LIMES were an experiment for me.....I wasn't sure how I would use them, but they were on sale and like I said, I was trying all kinds of things. I sliced them, but they can also be done by leaving them in sections and piercing the sections with a knife.
BEEF JERKY This was my first time to make beef jerky and it was a big hit with my family. My husband loved it and was so pleased with the taste that I had to limit how much they ate. :) There are many different recipes available for jerky and different meats can be used as well. I would carefully follow the directions as you don't want any spoilage. The nice thing about doing jerky is that it is a protein source that can be saved without refrigeration. Jerky is wonderful for hiking and we have taken a small bag of jerky and another small bag of dehydrated fruit and it was quite sustaining. You do need to be sure to drink lots of fluids when you are eating dehydrated foods.
The TOMATOES, ORANGES, WATERMELON AND PINEAPPLE shown in the picture, were discussed in Dehydrating Foods - Part 1. I will say that they all worked out well and have been enjoyed.
These are the Dehydrated Soup Mixes that I made and talked about in Dehydrating Foods-Part 1. This picture just shows a bit more of the layers.......these have worked well for a quick soup to put into the crockpot in the morning and eat for supper.
COTTAGE CHEESE Okay, I realize that this one is rather odd.....dehydrating cottage cheese? Like I said, I was preparing to teach a class on dehydrating foods and was trying lots of unusual foods - there is a bit of the "experimenting scientist" in me. :) Well, it worked and dehydrated well.........but I didn't check for the "official" way to do it, so I would say to use a dehydrating book and follow the directions on such foods. There are many such books available at the library or in preserving foods cookbooks or even online.
ZUCCHINI dries well and can be cut into a variety of forms for drying, depending on how you want to use it later. It does need to be blanched, as do most things. This is shredded zucchini, which can be rehydrated as it is or it could be further crumbled and added to soups or casseroles for a bit of extra nutrients.
COLBY JACK CHEESE This was one of my experiments.......and it took some adjusting....like there is a lot of oil in cheese and I had to use paper towels to soak it up while it dried.......but it was a success. While it won't rehydrate into the same texture as cheese is before drying (the absence of the oils is part of this), it retains the flavor and is great for adding to foods.
I also dehydrated CHERRIES, SPAGHETTI SAUCE, BLUEBERRIES, HERBS and more. Some need a bit of special treatment, but not too much and they are worth doing. For example, when doing whole fruits, like blueberries, you need to pierce each one so that the moisture can evaporate from the fruit.
Most of my dehydrated foods are in recycled jars - you may have noticed pickle jars, salsa jars, jam jars, regular canning jars and more in the pictures. I use what I have. This won't work well for long term storage - meaning years and years, and it could be a problem if you are having to move your foods from location to location or live in earthquake prone areas, but for me they are working great. I was careful about the foods I put into the jars - for example, I did not put those wonderful strawberries into a pickle or salsa jar as they would pick up the leftover smells on the lid and it would make the strawberries not taste as good. For the soups; however, the pickle and salsa jars were great.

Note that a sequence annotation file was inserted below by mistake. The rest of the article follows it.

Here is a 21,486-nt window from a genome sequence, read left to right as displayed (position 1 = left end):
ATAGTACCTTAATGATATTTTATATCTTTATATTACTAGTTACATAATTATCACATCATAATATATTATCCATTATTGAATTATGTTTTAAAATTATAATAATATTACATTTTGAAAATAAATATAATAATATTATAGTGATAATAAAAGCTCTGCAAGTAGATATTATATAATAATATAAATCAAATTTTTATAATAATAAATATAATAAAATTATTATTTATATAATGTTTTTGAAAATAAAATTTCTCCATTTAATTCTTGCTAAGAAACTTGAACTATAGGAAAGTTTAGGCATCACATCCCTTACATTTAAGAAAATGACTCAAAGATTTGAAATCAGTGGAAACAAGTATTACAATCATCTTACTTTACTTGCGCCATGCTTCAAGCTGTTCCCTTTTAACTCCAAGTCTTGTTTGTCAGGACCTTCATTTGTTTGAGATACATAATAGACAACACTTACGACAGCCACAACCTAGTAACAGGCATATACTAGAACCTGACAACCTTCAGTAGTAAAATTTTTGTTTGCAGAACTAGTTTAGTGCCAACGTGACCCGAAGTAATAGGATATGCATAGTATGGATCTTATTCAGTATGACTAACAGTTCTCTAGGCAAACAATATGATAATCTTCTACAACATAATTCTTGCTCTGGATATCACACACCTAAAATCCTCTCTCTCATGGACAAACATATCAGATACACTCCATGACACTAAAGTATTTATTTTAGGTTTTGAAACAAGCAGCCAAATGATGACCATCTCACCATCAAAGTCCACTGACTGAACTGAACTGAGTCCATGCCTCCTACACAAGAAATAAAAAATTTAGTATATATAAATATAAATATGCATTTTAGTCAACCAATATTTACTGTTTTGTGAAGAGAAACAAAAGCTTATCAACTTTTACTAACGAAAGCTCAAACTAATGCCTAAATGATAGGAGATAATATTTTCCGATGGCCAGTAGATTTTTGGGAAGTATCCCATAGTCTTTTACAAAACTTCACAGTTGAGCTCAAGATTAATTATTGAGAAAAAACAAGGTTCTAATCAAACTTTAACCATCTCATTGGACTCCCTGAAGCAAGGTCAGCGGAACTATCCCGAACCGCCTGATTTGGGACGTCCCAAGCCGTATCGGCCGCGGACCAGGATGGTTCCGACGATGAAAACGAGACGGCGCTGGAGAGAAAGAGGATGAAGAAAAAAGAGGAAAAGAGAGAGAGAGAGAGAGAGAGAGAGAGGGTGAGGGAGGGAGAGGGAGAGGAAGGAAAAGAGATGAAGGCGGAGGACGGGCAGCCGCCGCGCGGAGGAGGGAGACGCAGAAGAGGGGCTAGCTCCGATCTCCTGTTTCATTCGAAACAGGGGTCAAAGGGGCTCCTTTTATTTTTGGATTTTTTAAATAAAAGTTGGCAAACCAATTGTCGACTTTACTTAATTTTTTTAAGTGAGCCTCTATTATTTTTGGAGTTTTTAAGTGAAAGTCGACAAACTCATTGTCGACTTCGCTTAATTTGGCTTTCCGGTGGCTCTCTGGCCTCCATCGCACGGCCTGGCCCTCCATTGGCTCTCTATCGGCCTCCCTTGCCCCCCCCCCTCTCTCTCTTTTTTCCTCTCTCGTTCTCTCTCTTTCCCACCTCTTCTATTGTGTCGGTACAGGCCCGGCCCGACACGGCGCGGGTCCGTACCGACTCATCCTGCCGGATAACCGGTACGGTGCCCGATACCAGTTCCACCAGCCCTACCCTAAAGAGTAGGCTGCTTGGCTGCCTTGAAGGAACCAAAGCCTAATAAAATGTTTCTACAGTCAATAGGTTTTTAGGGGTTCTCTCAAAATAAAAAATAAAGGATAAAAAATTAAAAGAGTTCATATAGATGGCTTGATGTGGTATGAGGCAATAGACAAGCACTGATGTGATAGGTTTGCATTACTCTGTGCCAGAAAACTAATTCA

After dehydrating the foods and making sure there was no moisture left (which can spoil the whole container), I packed the jars pretty full, then put the lid on. I have been very careful not to open the lids often as each time the jar is opened, you are allowing a little moisture to enter the jar. For that reason, I think that smaller jars of dehydrated foods may be better unless you use a lot of the food up quickly. Keeping them closed up tight allows them to retain their flavor, color and freshness longer.
You can also purchase the keep-dry packets and place them in the jars. I have not done this, but it would work. You can also use a vacuum sealer to vacuum seal the jars and preserve them longer. I plan to use my dehydrated foods within 1-5 years and have not gone to the extra work but may add that at some time.
When I have lots of foods to harvest from my garden or on sale, I can keep my 5 dehydrators running for days to keep up with all of it. It is a lot of work at the time, but such a nice benefit for the rest of the year. No, you do not need 5 dehydrators.....one will do an amazing amount of food. The Lord provided these dehydrators for me at garage sales for very good prices, so I have them and use them - I like to do the big project all at once and get it done and put back away. However, I keep one dehydrator out for longer periods of time for smaller amounts of food and like doing it both ways.
That's all for Part 2..........I will be doing a part 3 that should close this series - I think. I will be discussing how the foods have lasted over the last 1 1/2 years - the quality retained or lost, etc. Also, I will be discussing another form of dehydrated foods and their uses.....I hope you will be able to join me next time. Thank you for visiting. I hope that you have a great day.
Dehydrating Foods Series:
Dehydrating Foods Part 1
Dehydrating Foods Part 2
Dehydrating Foods Part 3
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